September 2008 Issue

Forget The Checklist

In an emergency, reaching for the checklist could be the worst thing to do. Know and perform your aircraftís memory items, then grab the checklist.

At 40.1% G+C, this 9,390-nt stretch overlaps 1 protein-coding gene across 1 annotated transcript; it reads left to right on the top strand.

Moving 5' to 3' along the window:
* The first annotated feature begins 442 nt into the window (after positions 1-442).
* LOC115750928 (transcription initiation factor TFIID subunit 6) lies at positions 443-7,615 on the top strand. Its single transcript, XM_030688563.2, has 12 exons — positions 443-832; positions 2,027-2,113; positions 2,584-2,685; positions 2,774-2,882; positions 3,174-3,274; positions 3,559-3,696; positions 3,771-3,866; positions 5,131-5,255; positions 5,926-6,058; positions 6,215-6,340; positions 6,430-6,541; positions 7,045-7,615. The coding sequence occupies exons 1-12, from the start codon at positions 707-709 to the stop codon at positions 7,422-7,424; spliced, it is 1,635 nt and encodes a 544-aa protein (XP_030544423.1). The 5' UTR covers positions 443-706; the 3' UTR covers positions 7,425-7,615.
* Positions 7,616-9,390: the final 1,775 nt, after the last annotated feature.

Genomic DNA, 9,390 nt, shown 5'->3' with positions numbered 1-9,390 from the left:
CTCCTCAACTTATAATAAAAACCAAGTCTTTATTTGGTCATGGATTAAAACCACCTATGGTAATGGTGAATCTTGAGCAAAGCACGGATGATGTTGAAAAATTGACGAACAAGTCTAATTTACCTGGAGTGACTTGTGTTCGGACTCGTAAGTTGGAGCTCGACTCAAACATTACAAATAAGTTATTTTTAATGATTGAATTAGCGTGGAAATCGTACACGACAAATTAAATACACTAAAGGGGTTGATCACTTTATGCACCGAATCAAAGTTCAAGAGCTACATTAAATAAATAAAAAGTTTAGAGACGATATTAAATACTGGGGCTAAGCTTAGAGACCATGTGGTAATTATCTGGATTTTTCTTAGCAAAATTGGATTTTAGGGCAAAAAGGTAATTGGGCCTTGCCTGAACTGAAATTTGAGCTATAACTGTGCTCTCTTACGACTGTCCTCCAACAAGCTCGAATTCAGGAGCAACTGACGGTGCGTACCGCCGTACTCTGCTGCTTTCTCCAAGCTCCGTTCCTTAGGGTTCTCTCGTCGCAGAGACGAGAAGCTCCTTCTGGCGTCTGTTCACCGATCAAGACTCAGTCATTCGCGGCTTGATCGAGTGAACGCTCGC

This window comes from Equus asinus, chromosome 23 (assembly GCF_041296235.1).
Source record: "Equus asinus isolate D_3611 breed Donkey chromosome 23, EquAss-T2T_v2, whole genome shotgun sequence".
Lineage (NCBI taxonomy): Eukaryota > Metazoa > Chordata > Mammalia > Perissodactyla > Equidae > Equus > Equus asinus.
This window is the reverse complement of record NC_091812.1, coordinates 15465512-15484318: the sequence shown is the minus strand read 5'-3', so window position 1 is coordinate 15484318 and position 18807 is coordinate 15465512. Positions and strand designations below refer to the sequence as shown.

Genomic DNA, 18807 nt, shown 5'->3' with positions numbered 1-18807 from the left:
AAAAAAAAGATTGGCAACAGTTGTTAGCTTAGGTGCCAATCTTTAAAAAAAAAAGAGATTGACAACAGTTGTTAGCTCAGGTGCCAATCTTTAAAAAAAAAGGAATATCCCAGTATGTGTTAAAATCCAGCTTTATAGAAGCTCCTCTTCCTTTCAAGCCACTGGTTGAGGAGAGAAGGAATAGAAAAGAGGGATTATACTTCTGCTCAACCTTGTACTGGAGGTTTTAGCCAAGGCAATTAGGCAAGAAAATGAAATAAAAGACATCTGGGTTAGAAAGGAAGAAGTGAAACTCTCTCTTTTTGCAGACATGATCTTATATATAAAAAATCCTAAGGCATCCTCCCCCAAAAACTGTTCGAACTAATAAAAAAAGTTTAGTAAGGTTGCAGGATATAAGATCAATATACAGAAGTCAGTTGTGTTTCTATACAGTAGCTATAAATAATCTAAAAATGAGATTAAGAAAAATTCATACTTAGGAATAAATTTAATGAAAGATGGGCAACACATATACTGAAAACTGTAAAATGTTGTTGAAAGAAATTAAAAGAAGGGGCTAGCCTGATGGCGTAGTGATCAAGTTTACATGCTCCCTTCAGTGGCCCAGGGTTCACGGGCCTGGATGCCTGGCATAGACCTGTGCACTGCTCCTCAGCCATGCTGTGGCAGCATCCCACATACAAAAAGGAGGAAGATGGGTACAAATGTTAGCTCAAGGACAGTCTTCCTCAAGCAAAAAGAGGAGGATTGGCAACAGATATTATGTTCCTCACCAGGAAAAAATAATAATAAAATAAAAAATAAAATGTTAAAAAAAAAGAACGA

Every Flight Manual, every Pilotís Operating Handbook and every aftermarket pilotís guide contains checklists. Normal and emergency, and in some airplanes, abnormal and alternate procedures checklists attempt to cover most situations youíre likely to encounter. The FAA, instructors and authors (myself included) expend great effort trying to get pilots to use printed checklists. So it may seem odd to read there are times when a printed series of steps is too cumbersome to use. There are some times when you should forget the checklist. Most in-flight situations are not so time-critical that forgetting to move a switch or control spells immediate disaster. These conditions provide enough time for you to make inputs or move controls, then as time permits pull out a checklist and verify you have forgotten nothing. For instance, when leveling off from climb to cruise you may forget to close cowl flaps; the engine may cool rapidly as airflow accelerates, and cooling drag may prevent the airplane from reaching its maximum speed. But the engineís not going to quit, and the airplane isnít going to fall from the sky. Level off, then as time permits reference a printed checklist to catch and correct your omission.

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